COUNTING THE OMER – This prayer is traditionally recited between sundown and sunrise of each day.

Day 49: Malchut she b’Malchut
The Blessing (Day 49):
Baruch atah Adonai elohaynu melech ha’olam asher kidshanu b’mitzvotav v’tzivanu al sephirat ha’omer.
Blessed are you, G-D, Source of Everything, You make us holy through your mitzvot, commanding us to count the Omer.

Ha yom arbaim v tisha yom, shehem shivah shavuot yomim l’Omer.

Today is the forty-ninth day, which makes seven weeks days of the Omer.

Week Seven – Malchut (Indwelling Presence/Manifestation)

Day Forty-nine: Malchut she b’Malchut (Indwelling Presence within Indwelling Presence) – BETWEEN FEET/AT MOUTH to BETWEEN FEET/AT MOUTH

Today is the forty-ninth day of the Omer, the last day of the counting of the Omer.  It is the final day of this reflective and contemplative time period, as we move from Passover and our freedom from slavery, to Shavuot and the giving of the Torah for us to receive.  Having done the spiritual work of the past seven weeks, moving from the opportunities opened to us after becoming free (at Passover) to the realization of our potential, moving from mere functioning to godliness.  At this time, we know ourselves a little better and are more ready to trust and to receive.  Today is a day for personal reflection.

Traditionally, this final night before Shavuot is Tikkun Lei Shavuot, a time for staying up all night with a group of people studying Torah, for a final spiritual preparation.  Although this is not a year in which I can do this, I can appreciate the beauty of this tradition.  Especially that it is done WITH other people in a group, rather than alone.  During this time of COVID-19 restrictions, when so many of us have had to be separated for family and friends, from our community in so many different ways, I can appreciate even more the loveliness of people coming together to share their thoughts and ideas in the world. So much of this time of counting the Omer is done for individual self-reflection.  I think it is beautiful and profound to have a tradition that culminates with a shared approach, a reminder that we are at our best when we share our thoughts, experiences, and lives with others.  Understanding our own selves is the first step, but it means much less if it is not shared.  Selfishness is not one of the Sephirot, and is certainly not a Jewish value.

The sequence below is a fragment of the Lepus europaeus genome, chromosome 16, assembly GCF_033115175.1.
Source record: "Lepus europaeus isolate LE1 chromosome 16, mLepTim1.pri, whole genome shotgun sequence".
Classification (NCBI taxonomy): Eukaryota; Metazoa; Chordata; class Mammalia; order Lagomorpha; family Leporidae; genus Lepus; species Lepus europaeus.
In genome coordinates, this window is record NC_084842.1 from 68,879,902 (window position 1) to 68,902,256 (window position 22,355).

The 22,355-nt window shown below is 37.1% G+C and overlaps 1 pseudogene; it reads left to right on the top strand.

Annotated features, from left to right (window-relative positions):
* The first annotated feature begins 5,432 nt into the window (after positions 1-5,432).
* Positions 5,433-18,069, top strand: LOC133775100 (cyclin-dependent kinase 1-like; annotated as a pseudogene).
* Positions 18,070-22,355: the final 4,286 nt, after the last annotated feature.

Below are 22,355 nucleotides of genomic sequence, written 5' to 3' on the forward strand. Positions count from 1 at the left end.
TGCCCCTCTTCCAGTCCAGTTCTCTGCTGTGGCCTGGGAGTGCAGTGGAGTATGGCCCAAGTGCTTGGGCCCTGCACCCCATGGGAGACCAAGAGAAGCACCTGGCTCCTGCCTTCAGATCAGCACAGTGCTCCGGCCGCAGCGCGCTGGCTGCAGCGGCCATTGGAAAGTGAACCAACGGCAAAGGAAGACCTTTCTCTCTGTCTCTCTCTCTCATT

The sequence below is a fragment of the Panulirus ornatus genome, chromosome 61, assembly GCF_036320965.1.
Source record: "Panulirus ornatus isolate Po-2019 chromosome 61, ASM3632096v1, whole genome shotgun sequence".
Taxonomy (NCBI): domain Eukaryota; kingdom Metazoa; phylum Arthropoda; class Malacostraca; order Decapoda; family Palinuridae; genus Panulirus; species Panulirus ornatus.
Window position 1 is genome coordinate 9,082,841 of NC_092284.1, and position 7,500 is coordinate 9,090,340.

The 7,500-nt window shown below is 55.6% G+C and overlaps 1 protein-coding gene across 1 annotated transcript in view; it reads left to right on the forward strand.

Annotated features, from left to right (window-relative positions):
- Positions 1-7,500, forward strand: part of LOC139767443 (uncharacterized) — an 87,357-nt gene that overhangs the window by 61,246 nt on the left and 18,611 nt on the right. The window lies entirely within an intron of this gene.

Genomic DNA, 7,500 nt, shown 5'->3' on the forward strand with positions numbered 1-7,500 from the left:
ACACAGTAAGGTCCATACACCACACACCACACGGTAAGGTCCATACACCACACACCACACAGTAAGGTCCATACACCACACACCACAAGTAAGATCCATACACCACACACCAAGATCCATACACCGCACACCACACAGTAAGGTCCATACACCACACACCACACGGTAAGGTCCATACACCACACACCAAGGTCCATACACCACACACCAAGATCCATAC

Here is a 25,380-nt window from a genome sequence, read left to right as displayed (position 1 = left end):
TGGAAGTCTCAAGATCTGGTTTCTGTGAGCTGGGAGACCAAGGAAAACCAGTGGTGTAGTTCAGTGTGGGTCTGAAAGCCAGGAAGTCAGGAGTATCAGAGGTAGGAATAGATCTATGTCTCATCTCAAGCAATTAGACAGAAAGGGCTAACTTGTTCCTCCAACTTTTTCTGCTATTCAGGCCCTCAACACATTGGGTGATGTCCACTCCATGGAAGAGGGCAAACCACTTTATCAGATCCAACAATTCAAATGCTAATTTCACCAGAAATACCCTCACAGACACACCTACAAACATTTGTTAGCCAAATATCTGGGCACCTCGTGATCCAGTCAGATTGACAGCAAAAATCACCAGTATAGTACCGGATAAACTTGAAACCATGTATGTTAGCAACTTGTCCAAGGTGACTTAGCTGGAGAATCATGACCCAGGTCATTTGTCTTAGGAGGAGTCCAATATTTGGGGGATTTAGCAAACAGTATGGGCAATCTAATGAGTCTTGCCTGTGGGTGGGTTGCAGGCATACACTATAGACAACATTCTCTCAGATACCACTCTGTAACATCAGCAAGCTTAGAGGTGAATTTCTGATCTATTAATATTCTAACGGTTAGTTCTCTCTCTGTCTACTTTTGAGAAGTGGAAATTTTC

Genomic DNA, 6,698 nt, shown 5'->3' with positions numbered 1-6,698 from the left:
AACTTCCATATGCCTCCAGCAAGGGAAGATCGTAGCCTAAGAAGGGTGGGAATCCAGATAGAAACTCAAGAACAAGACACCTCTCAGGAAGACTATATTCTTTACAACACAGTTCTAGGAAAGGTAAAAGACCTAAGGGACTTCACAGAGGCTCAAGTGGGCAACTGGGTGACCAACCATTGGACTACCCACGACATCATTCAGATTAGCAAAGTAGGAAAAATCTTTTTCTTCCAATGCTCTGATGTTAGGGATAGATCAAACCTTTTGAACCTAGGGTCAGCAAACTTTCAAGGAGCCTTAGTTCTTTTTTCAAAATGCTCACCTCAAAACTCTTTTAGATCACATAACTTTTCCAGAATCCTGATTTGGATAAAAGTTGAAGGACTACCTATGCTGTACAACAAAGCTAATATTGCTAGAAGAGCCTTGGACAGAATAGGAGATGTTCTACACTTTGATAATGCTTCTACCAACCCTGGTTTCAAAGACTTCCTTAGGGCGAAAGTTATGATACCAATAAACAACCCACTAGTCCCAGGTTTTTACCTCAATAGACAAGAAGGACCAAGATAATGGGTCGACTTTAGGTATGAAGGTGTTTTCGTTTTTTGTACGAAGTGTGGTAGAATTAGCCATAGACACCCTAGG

As you may have discerned through these writings, my favorite interpretation of Malchut is not so much Indwelling Presence of G-D (although of course I do appreciate that interpretation as well).  It is Manifestation.  I connect very much with the approach of Malchut being connected to both the FEET as well as the MOUTH in our physical bodies.  When I chose to become Jewish, much of it had to do with my understanding of this religion as one that requires you to DO something, one that views what we give back to the world as among the most important aspects of the religion, and I’m not speaking monetarily.  Without discussing my direct reasons for leaving the faith I grew up in and pursuing a Jewish path instead, I can say that I was drawn to Judaism as a way to share with others a basic belief that what we DO matters most.  For this reason, I prefer to interpret today, Malchut she b’Malchut, as Indwelling Presence within MANIFESTATION.  It is G-D’s presence within us that we must Manifest into the world in some way.

Over the last few days, as we have moved closer to this final day of Malchut she b’Malchut, there is a common phrase that kept spiraling through my head, with a clearer meaning than ever before.  I believe it is the perfect phrase to end this year’s Omer period, and in many ways, it is a call to action for us all now that we have done the preparation work to greet Shavuot and receive the Torah and its teachings.  It is now time to “Walk the Walk, and Talk the Talk.”

Thank you all for sharing this journey with me.
Counting the Omer 2023 / 5783

**My approach to Counting the Omer has come from and been inspired by Rabbi Min Kantrowitz’s amazing book “Counting the Omer: A Kabbalistic Meditation Guide” and I have profound gratitude for Rabbi Kantrowitz for providing the blueprint for this experience for so many of us.

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